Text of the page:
The reindeer herders battling an iron ore mine in Sweden – by Stuart Hughes (BBC News – July 30, 2014)

Northern Sweden – There are eight seasons in the Sami calendar. Each coincides with a stage in the life of their reindeer.

In the mountains near the border between Sweden and Norway, at the height of the summer season the Sami call Giessie, the reindeer herders mark the newborn calves that are just beginning to roam this land.

For a few short months, the sun never dips below the horizon. It is a way of life that the Sami, Europe’s only indigenous people, have followed for thousands of years. It is now one they say faces an uncertain future. A British company, Beowulf Mining, has been carrying out test drilling for iron ore in the area.

It says analysis of samples from its proposed Kallak iron ore mine are encouraging – the ore extracted from deep beneath the ground appears to be of a high quality.

Kallak is one of the largest known iron ore deposits in Scandinavia that has yet to be exploited. Beowulf is waiting for the Swedish authorities to decide whether to approve its application for a 25-year mining concession.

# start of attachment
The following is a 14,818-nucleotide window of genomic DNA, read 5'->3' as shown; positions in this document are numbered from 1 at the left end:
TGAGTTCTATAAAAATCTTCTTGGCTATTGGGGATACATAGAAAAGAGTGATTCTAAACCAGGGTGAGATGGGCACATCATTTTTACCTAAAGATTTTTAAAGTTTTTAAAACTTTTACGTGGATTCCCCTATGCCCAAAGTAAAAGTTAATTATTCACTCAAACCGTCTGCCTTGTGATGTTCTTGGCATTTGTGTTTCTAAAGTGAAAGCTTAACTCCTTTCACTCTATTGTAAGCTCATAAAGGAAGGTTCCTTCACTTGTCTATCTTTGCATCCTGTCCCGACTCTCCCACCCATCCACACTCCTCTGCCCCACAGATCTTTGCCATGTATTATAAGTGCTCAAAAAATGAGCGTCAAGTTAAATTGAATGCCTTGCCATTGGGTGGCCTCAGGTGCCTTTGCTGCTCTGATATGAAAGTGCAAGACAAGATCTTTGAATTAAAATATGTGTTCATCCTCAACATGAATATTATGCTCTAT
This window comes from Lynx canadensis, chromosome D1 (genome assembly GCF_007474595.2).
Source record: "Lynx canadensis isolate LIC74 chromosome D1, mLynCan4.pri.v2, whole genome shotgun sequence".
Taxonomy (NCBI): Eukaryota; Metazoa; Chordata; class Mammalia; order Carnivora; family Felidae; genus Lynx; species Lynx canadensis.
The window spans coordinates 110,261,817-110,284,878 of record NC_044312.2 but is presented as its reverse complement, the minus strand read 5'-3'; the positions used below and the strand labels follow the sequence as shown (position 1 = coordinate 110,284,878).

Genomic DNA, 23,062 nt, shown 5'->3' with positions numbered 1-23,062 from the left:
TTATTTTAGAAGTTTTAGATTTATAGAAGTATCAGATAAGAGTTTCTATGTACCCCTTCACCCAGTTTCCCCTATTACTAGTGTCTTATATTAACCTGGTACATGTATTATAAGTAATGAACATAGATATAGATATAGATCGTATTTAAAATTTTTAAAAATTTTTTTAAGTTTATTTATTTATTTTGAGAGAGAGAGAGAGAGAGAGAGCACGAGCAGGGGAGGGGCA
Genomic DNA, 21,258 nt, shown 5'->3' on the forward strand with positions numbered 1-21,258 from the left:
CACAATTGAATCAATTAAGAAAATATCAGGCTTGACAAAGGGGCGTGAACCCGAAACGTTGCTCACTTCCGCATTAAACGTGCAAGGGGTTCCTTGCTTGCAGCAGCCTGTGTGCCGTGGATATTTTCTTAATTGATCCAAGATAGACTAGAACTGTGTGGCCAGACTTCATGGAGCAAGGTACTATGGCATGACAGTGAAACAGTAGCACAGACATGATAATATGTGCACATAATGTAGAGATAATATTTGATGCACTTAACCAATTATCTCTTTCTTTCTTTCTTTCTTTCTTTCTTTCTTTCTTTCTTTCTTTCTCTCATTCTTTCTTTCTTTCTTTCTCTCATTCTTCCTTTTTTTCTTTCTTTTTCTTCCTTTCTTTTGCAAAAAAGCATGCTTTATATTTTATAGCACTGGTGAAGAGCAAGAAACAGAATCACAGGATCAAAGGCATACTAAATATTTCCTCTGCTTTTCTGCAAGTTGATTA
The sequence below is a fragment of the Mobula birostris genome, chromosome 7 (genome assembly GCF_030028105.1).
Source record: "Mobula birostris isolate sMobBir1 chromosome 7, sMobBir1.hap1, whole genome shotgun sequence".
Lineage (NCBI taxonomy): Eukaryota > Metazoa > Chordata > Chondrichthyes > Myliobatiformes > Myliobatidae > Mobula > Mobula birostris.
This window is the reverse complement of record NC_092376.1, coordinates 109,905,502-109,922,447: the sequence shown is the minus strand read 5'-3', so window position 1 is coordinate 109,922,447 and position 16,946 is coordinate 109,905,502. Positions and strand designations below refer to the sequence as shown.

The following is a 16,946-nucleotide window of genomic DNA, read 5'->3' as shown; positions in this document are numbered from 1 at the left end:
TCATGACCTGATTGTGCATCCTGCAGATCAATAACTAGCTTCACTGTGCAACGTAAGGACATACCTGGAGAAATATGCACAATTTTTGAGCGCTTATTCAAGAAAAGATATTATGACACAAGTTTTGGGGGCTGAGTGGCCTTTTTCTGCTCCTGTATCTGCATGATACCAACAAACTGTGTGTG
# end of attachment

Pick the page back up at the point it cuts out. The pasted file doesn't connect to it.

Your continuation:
Eventually, the company hopes to extract up to 10m tonnes of iron ore a year at the mine.

But Sami reindeer herder Jakob Nygard believes the mine, and the infrastructure needed to operate it, could destroy his livelihood.

“They always tell us the mine will just be a small area,” he tells me at his wooden cabin in the isolated settlement of Vaisaluokta, an hour’s boat journey from the nearest paved road.

“If you throw a knife in the heart it is only small cut but the result is death.

“In the summer time we’re with the reindeer up in the mountains but in the winter we need to go down to the forest. The reindeer need to find food in nature so they need a big area to graze.

“We take many things from the reindeer into our culture so I think if reindeer herding dies then our culture also dies.”

Job opportunities

Opinions among the 3,000 people living in the town of Jokkmokk, 40km (25 miles) from Kallak, are polarised.

The town would be one of the main beneficiaries if the mine goes ahead. Beowulf says its project would create 250 direct and over 1,000 indirect jobs.

“The population of Jokkmokk has been declining [at] basically 1% a year over the last 40 years, so the future is mining,” says Clive Sinclair-Poulton, executive chairman of Beowulf Mining.

“The mine will be an enormous economic injection that will bring back viability to the town. Jokkmokk needs jobs to go ahead and grow.

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